When NATO leaders meet in London from 3-4 December to celebrate the Alliance’s 70th birthday they will, apart from addressing some existential questions about the organisation, also discuss Russia. For sure, in this context the term ‘hybrid’ will be used more than once. But is this an apt concept to apply to Russia’s military, or general, behaviour? Or is this, ironically enough, conjuring up a mirror image of our own thinking? The problem with catchy buzzwords is that once they have been coined they tend to stick around, even when they are unhelpful. Buzzwords in international security policy are no exception to this rule. Already for over half a decade, the term hybrid accompanies most, if not all, discussions on Russia. ‘Hybrid’ or, more ominously, ‘hybrid warfare’ (gibridnaya voyna) has joined the ranks of other concepts such as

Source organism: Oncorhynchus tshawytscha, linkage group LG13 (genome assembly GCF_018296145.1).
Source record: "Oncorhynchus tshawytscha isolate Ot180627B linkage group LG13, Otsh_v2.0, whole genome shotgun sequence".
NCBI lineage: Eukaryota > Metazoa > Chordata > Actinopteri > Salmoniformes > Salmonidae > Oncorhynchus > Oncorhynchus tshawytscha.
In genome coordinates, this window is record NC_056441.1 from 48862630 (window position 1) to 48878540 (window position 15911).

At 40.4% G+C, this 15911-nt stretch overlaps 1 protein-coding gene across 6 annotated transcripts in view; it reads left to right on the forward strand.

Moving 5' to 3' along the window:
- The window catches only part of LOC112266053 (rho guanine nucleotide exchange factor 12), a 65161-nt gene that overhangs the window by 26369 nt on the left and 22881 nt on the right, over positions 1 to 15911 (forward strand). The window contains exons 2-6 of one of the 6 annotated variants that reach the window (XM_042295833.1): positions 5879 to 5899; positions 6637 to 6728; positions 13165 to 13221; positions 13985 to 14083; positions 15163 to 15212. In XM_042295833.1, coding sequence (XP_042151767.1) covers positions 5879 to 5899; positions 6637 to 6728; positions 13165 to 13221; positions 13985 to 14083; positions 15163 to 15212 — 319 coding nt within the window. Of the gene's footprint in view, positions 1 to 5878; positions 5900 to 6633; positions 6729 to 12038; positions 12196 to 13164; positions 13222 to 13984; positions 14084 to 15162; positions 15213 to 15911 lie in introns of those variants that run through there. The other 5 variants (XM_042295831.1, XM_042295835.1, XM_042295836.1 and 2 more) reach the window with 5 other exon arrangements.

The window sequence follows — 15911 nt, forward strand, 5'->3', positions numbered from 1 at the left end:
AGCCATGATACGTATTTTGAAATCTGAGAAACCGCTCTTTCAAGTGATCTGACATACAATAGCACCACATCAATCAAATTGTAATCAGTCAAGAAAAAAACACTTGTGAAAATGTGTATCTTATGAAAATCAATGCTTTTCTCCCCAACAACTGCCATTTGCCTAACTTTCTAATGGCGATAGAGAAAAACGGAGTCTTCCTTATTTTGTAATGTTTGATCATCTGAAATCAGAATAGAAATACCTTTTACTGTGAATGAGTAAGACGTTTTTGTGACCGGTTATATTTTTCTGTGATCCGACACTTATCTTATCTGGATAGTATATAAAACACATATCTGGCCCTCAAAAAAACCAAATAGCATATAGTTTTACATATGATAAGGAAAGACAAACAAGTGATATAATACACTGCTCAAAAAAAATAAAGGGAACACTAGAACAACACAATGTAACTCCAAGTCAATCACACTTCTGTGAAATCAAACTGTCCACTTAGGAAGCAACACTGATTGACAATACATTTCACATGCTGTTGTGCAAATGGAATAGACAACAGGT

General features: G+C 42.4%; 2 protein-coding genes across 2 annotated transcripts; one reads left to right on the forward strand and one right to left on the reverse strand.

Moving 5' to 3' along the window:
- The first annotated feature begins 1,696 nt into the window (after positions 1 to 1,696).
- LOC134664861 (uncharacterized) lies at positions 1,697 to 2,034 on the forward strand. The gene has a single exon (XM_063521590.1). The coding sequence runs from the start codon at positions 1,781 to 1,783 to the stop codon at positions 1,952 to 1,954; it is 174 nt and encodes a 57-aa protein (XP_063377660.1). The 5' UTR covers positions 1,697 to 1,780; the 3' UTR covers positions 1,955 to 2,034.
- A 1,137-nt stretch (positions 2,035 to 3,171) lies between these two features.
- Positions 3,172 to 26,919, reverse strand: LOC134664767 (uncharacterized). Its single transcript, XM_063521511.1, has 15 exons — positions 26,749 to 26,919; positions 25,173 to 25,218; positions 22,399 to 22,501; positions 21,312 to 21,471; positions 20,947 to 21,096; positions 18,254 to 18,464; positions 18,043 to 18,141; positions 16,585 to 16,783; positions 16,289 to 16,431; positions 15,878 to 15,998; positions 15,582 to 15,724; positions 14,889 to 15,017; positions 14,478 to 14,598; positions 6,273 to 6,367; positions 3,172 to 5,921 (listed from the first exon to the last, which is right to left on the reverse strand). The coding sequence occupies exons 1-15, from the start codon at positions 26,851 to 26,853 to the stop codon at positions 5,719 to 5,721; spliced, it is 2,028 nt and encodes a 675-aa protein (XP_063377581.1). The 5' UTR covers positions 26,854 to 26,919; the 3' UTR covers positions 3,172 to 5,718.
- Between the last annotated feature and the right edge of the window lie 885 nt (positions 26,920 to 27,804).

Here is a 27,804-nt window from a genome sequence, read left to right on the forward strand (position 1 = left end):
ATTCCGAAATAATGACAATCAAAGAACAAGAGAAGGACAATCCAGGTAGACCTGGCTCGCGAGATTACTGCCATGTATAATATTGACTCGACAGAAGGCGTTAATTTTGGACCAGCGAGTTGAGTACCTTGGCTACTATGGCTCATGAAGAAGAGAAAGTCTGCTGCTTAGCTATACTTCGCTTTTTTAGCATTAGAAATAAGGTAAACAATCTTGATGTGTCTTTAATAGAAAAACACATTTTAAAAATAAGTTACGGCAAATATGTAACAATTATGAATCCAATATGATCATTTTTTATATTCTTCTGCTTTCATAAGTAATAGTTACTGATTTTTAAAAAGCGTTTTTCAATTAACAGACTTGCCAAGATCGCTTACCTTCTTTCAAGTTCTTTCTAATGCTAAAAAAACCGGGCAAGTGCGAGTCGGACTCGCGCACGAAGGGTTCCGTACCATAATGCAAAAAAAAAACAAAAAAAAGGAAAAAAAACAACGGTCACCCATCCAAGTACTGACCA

siloviki (officials with a military or security background) and maskirovka (disguise) that are invariably used by Russia commentators to suggest in-depth knowledge about their topic. But, as we will see, ‘hybrid’ is an inappropriate adjective, certainly in combination with the noun ‘warfare’. Why? Because it aims to describe something that is imprecise, hardly Russian and hardly new. Besides, unless in a metaphorical sense we should try to limit the use of ‘warfare’ to situations of armed conflict. "Catchy buzzwords tend to stick around, even when they are unhelpful." When in 2007 Frank Hoffman wrote the article “Conflict in the 21th Century: The Rise of Hybrid Wars”, he was referring to a new paradigm that had emerged after 9/11 and that had further evolved with America’s experiences in Afghanistan and Iraq. Hoffman built on the theory of the so-called Fourth Generation Warfare and his central case study was the 2006 war between Hezbollah and Israel, highlighting the challenges non-state actors can pose to Western style militaries: “Hybrid Wars incorporate a range of different modes of warfare including conventional capabilities, irregular tactics and formations, terrorist acts including indiscriminate violence and coercion, and criminal disorder” [1]. Unsurprisingly, this theory, as well as other ‘new wars’ theories, has been criticised and indeed empirical evidence indicates these enumerated phenomena have a longer history. Since 2014, however, after Russia’s annexation of Crimea and its support to separatist insurgents in eastern Ukraine, ‘hybrid’ has become the preferred catch-all term to apply to Russia’s policies, tactics, strategies and doctrines[2]. Not least because by that time Western analysts had dug up an article by Russian chief of General Staff Valeriy Gerasimov (“The Value of Science in Prediction”, published in February 2013 in a rather obscure military magazine[3]) and a ‘Gerasimov doctrine’, proposing a new Russian way of hybrid warfare, was born. A remarkable development. First, because Russia’s operations in Ukraine amounted to a fairly traditional mix of instruments and tactics and, second, Gerasimov’s article actually came down to a call to brace for unconventional tactics by the West. The seizure of Crimea by Russian armed forces in February-March 2014 may have come as a surprise, but Moscow’s long-standing anxieties about the eventuality of this strategic and spiritual asset (home to its Black Sea fleet since the late 18th century and considered the cradle of Russian Orthodox Christianity) falling into the hands of NATO were well known. After President Yanukovych’s ignominious flight from Ukraine, Russia decided not to wait for an incoming government’s position on the lease-term for its fleet but to first covertly, and then overtly move into the peninsula. On its way, it could exploit Crimea’s unique circumstances (e.g. geographical shape, the legal presence of Russian forces in Sevastopol, a majority ethnic Russian population, the dismal quality of Ukrainian armed forces) while combining military power with disinformation campaigns and electronic warfare measures. Russia’s involvement in the Donbas region remains covert to this day, since the goal there is not annexation but sustained low-intensity conflict by proxy forces. Nothing unprecedented, and certainly not something “easily reproducible elsewhere”[4]. "In Ukraine, Russia exploited unique circumstances, not easily reproducible elsewhere." Nevertheless, whatever Russia has undertaken since this episode, and what otherwise might have been labelled as ‘integrated’, ‘non-linear’, ‘cross-domain’, ‘informational’ or even ‘public diplomacy’ activities, has been grouped under 'hybrid’ methods of conflict or, indeed, warfare. Meanwhile, strong evidence that Russian outlets have been actively engaged in influencing, not deciding, election or referenda outcomes in a number of Western countries[5] has boosted the prominence of the ‘hybrid’ category headings, and tilted interpretation towards disinformation efforts – purportedly serving as precursors to other forms of conflict that are “conveniently categorized as being under the threshold of war”[6]. Various authors have, patiently but fruitlessly, debunked the notion of a Russian hybrid warfare doctrine or the newness of some of its apparent components[7]. Rather, it appears the West has attempted to cast a mirror image of its own concepts onto Russian military thinking[8]. By doing so, the West has framed a distracting threat perception that may keep it from addressing the right issues. Both in his now famous 2013 article and in a more recent, March 2019 strategy speech at the Academy of Military Sciences, Gerasimov pointed to the increased role of non-military methods by Western states to achieve strategic objectives[9]. Indeed, according to Russian military thinkers “gibridnaya voyna is about [Western] attempts to erode the socio-cultural cohesion of the adversary’s population, ultimately leading to the replacement of an unfriendly regime by a colour revolution, with minimum (if any) military intervention”[10]. Difficult as it may be for Westerners to appreciate, Russia believes the series of ‘colour’ revolutions in former Soviet republics, as well as the ‘Arab Spring’ movements starting in 2011 have been fomented by Western powers bent on regime change and engaging in ‘Trojan horse’ tactics against Russian interests. That is why the Russian military is encouraged to take these developments into consideration when formulating responses (the 2014 Military Doctrine already alludes to a broadened concept of non-military means). It is important to note that in his 2019 speech Gerasimov concluded that the decisive role in conflict is still played by military force. At the same time, it will be interesting to monitor whether the current concept of a ‘strategy of active defence’ will be further elaborated upon in the next edition of Russia’s military doctrine (expected in 2020) and whether it will provide clues to a higher level of integrated defence[11]. "NATO’s Secretary General Stoltenberg stated “hybrid is the dark reflection of our comprehensive approach”." Of course, the Russian government is actively involved in all kinds of disruptive activities to weaken the fabric and unity of Western societies and institutions, primarily NATO and the EU. But this is not a new phenomenon either (think of the massive Soviet programme to whip up public resentment against the deployment of nuclear missiles in NATO countries in the early 1980s, to name but one example), even though new instruments and technologies are used and this modern campaign is non-ideological. It is important to realise these measures, nasty as they may be, concern attempts to deepen existing rifts rather than to create turmoil from scratch. Ultimately, it is the next best instrument from the weaker party’s toolbox for lack of stronger coercive means. It is ill-advised to interpret virtually everything Russia does in the framework of an all-encompassing hybrid military doctrine, because the concept is a dangerous oversimplification. The West should not succumb to an iteration of earlier ‘red scare’ or ‘missile gap’ mythologies. Besides, it would run the risk of militarising our overall perception of and responses to Russia while inadvertently blurring lines between military and non-military domains ourselves. For various reasons the concept of security has been widening, with more explicit references being made nowadays to the economy, energy, climate, migration and information. But this amplified understanding of security must not induce Western governments to gratuitously extend the perimeters of warfare to non-kinetic domains, eliciting Russian counter-criticisms of Western ‘hybrid’ methods. "The West should not succumb to a ‘hybrid’ mythology." Since, presumably, the term ‘hybrid’ is here to stay let’s relegate it as much as possible to the realm of politicised tit-for-tat rhetoric. Outside this frame, let our Western militaries focus on Russia’s military actions and study the evolution of Russia’s ‘active defence’ strategy and relevant new forms of warfare. In parallel, let Western governments take appropriate action to remedy non-military vulnerabilities, for example in the informational sphere, without fashioning this as countering ‘hybrid’, or any other kind of warfare. Once you start collectively barking up the wrong tree, you may be missing important things that happen elsewhere. Follow @Hugoklijn on Twitter. [1] Conflict in the 21st century: the rise of hybrid warfare, Potomac Institute [2] See, for instance, NATO’s description (clearly inspired by the crisis in Ukraine) of ‘hybrid warfare threats’ in paragraph 13 of the Wales Summit Declaration of 5 September 2014 as “a wide range of overt and covert military, paramilitary, and civilian measures (...) employed in a highly integrated design”: [3] For an annotated translation see Mark Galeotti’s “The ‘Gerasimov Doctrine’ and Russian Non-Linear War”: [4] See “A Closer Look at Russia’s ‘Hybrid War’” by Michael Kofman and Matthew Rojansky: [5] Meddling in foreign elections is not exactly a Russian prerogative. For the US track record in this regard: [6] The problem with hybrid warfare, War on the Rocks [7] See for instance Roger N. McDermott (2016) ‘Does Russia Have a Gerasimov Doctrine?’; Charles K. Bartlet (2016) ‘Getting Gerasimov Right’; Robert Johnson (2018) Hybrid War and Its Countermeasures: A Critique of the Literature, Small Wars & Insurgencies, 29:1, 141-163, DOI: 10.1080/09592318.2018.1404770 [8] NATO Secretary General Stoltenberg exemplified this point when he stated in 2015 that “Hybrid is the dark reflection of our comprehensive approach.” [9] [10] Fridman, Ofer (2017) “Russian ‘Hybrid Warfare’ Resurgence and Politicisation” (Hurst&Company, London) [11] Anticipating a new russian military doctrine in 2020 what it might contain and why it matters, War on the Rocks source: clingendael